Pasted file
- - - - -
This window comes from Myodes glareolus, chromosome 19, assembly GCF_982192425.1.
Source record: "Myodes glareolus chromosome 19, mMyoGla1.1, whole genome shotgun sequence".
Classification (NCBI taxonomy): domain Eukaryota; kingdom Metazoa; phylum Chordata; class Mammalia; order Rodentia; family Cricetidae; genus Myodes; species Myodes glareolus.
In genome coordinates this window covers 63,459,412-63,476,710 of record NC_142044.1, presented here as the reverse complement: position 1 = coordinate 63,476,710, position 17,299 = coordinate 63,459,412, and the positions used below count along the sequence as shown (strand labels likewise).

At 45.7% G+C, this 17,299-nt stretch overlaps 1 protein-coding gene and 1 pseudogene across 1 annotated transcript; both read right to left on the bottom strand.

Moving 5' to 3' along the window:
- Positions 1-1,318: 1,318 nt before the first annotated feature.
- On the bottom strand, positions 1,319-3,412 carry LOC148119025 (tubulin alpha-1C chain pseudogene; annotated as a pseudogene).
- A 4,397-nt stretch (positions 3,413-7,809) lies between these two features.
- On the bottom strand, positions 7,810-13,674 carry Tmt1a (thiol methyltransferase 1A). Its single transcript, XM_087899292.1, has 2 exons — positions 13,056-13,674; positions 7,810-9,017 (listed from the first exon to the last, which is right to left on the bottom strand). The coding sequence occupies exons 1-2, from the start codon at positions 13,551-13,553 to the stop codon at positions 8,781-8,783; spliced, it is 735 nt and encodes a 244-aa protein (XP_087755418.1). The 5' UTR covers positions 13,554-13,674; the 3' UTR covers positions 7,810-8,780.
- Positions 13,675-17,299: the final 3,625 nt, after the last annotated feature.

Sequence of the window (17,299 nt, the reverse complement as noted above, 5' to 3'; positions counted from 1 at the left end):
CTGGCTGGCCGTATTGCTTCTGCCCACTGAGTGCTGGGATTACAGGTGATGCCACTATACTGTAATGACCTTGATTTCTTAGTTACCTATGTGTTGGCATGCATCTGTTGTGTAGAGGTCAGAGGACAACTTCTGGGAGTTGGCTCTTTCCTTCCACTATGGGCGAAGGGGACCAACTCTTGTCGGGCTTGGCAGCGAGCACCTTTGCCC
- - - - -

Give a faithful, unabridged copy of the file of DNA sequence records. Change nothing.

This window comes from Myodes glareolus, chromosome 19, assembly GCF_982192425.1.
Source record: "Myodes glareolus chromosome 19, mMyoGla1.1, whole genome shotgun sequence".
Classification (NCBI taxonomy): domain Eukaryota; kingdom Metazoa; phylum Chordata; class Mammalia; order Rodentia; family Cricetidae; genus Myodes; species Myodes glareolus.
In genome coordinates this window covers 63,459,412-63,476,710 of record NC_142044.1, presented here as the reverse complement: position 1 = coordinate 63,476,710, position 17,299 = coordinate 63,459,412, and the positions used below count along the sequence as shown (strand labels likewise).

At 45.7% G+C, this 17,299-nt stretch overlaps 1 protein-coding gene and 1 pseudogene across 1 annotated transcript; both read right to left on the bottom strand.

Moving 5' to 3' along the window:
- Positions 1-1,318: 1,318 nt before the first annotated feature.
- On the bottom strand, positions 1,319-3,412 carry LOC148119025 (tubulin alpha-1C chain pseudogene; annotated as a pseudogene).
- A 4,397-nt stretch (positions 3,413-7,809) lies between these two features.
- On the bottom strand, positions 7,810-13,674 carry Tmt1a (thiol methyltransferase 1A). Its single transcript, XM_087899292.1, has 2 exons — positions 13,056-13,674; positions 7,810-9,017 (listed from the first exon to the last, which is right to left on the bottom strand). The coding sequence occupies exons 1-2, from the start codon at positions 13,551-13,553 to the stop codon at positions 8,781-8,783; spliced, it is 735 nt and encodes a 244-aa protein (XP_087755418.1). The 5' UTR covers positions 13,554-13,674; the 3' UTR covers positions 7,810-8,780.
- Positions 13,675-17,299: the final 3,625 nt, after the last annotated feature.

Sequence of the window (17,299 nt, the reverse complement as noted above, 5' to 3'; positions counted from 1 at the left end):
CTGGCTGGCCGTATTGCTTCTGCCCACTGAGTGCTGGGATTACAGGTGATGCCACTATACTGTAATGACCTTGATTTCTTAGTTACCTATGTGTTGGCATGCATCTGTTGTGTAGAGGTCAGAGGACAACTTCTGGGAGTTGGCTCTTTCCTTCCACTATGGGCGAAGGGGACCAACTCTTGTCGGGCTTGGCAGCGAGCACCTTTGCCC